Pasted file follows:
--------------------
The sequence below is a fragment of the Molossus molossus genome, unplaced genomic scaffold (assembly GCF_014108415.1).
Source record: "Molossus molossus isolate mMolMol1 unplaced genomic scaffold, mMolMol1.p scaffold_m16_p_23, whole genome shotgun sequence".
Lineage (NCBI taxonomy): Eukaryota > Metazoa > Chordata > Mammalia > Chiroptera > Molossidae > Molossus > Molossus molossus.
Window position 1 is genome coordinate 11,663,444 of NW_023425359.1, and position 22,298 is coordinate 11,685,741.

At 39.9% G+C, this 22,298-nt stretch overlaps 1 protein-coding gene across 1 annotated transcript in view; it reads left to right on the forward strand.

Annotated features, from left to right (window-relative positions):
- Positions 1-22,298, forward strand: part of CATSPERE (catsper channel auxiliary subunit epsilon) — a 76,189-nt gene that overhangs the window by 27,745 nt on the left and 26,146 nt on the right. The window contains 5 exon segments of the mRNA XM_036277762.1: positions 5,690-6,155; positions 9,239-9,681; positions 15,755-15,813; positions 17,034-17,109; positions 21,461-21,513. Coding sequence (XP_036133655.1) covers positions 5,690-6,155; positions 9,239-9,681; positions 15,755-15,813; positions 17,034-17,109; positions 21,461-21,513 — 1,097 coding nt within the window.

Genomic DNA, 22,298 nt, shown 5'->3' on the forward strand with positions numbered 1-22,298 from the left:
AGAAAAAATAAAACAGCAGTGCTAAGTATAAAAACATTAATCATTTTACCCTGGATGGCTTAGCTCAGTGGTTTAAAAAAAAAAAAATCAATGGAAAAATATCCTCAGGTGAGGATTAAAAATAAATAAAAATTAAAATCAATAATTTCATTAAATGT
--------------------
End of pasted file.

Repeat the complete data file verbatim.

The sequence below is a fragment of the Molossus molossus genome, unplaced genomic scaffold (assembly GCF_014108415.1).
Source record: "Molossus molossus isolate mMolMol1 unplaced genomic scaffold, mMolMol1.p scaffold_m16_p_23, whole genome shotgun sequence".
Lineage (NCBI taxonomy): Eukaryota > Metazoa > Chordata > Mammalia > Chiroptera > Molossidae > Molossus > Molossus molossus.
Window position 1 is genome coordinate 11,663,444 of NW_023425359.1, and position 22,298 is coordinate 11,685,741.

At 39.9% G+C, this 22,298-nt stretch overlaps 1 protein-coding gene across 1 annotated transcript in view; it reads left to right on the forward strand.

Annotated features, from left to right (window-relative positions):
- Positions 1-22,298, forward strand: part of CATSPERE (catsper channel auxiliary subunit epsilon) — a 76,189-nt gene that overhangs the window by 27,745 nt on the left and 26,146 nt on the right. The window contains 5 exon segments of the mRNA XM_036277762.1: positions 5,690-6,155; positions 9,239-9,681; positions 15,755-15,813; positions 17,034-17,109; positions 21,461-21,513. Coding sequence (XP_036133655.1) covers positions 5,690-6,155; positions 9,239-9,681; positions 15,755-15,813; positions 17,034-17,109; positions 21,461-21,513 — 1,097 coding nt within the window.

Genomic DNA, 22,298 nt, shown 5'->3' on the forward strand with positions numbered 1-22,298 from the left:
AGAAAAAATAAAACAGCAGTGCTAAGTATAAAAACATTAATCATTTTACCCTGGATGGCTTAGCTCAGTGGTTTAAAAAAAAAAAAATCAATGGAAAAATATCCTCAGGTGAGGATTAAAAATAAATAAAAATTAAAATCAATAATTTCATTAAATGT